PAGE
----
It’s been thirty-three years since I last saw a Brϋnnich’s Guillemot. The towering cliffs looking out over the cobalt-blue Barents Sea at the mouth of Varangerfjord – wild, windswept and bustling with breeding seabirds – was the location with that ‘standing on the edge of the world’ feeling. Time to get reacquainted.
It took less than three and a half hours for Gary Pullan, Frank Smith and myself to arrive at Portland Harbour, where a couple of hundred birders had already assembled.
And there it was, just bobbing about like a black and white cork, sheltering in the lee of a moored boat from the rather strong, blustery wind and rain which started lashing the area as soon as we got out of the car. At fairly close range the identification was straightforward. Aside from the obvious diagnostic features, this bird appeared to have a noticeably longer primary projection than the accompanying Common Guillemot, which shows well in the photos below.
[click on the cogwheel and change resolution to 720 HD for marginally better definition]
After a while, it moved very rapidly to another part of the harbour, where it seemed settled and continued to attract a steady stream of admirers.
Other interesting species in the harbour at the same time were Great Northern and Black-throated Divers, Red-breasted Mergansers, Shag, Razorbill and Black Guillemot – all nice to see.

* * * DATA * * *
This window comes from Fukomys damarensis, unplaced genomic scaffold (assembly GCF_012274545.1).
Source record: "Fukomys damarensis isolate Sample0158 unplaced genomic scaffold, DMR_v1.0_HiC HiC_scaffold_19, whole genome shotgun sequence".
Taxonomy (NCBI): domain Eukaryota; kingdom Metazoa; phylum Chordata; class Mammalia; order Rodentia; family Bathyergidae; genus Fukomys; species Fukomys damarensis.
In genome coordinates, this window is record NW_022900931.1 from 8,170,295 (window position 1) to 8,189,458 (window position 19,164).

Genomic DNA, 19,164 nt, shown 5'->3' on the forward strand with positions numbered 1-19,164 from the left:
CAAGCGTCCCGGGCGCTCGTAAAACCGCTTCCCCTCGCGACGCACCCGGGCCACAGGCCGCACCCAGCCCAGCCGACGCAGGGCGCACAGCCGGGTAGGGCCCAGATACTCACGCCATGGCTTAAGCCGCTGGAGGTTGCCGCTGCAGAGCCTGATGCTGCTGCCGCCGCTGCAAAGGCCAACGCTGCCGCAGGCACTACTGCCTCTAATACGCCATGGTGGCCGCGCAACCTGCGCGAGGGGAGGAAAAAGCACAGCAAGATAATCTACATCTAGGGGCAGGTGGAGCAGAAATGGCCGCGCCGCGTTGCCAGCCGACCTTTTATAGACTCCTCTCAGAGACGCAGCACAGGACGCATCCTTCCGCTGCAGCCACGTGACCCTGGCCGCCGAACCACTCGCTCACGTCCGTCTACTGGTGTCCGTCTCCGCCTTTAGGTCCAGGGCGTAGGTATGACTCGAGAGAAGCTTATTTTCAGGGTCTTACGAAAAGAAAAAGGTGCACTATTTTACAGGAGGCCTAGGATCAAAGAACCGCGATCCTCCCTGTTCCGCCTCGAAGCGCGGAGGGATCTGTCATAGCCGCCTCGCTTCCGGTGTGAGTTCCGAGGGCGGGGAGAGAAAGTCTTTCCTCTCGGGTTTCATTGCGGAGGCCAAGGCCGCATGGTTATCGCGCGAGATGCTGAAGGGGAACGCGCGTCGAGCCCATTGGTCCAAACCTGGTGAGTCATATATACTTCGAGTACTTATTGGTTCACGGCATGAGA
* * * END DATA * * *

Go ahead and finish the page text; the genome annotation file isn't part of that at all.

On the way home we swung by Radipole Park Drive, where a Glossy Ibis has been feeding on a flooded football pitch for the past couple of days.
A cold, blustery day out with some excellent festive season birding!
5 thoughts on “The Gill and the Gloss”
What`s that got to do with Northants Birds?
About as much as the Hawk Owl a couple of posts back …
If it would be possible to add a section to the site, it could actually be interesting to see more Northamptonshire peoples’ submitted trip reports from elsewhere in the country/world, but I think keeping them separate from the main news column to prevent that getting pushed downwards too much would probably be a good idea.
There are already numerous blogs detailing the exploits of birders based in Northants. I would see this, therefore, as some duplication or even detraction from their individual sites and style. Interesting idea, though.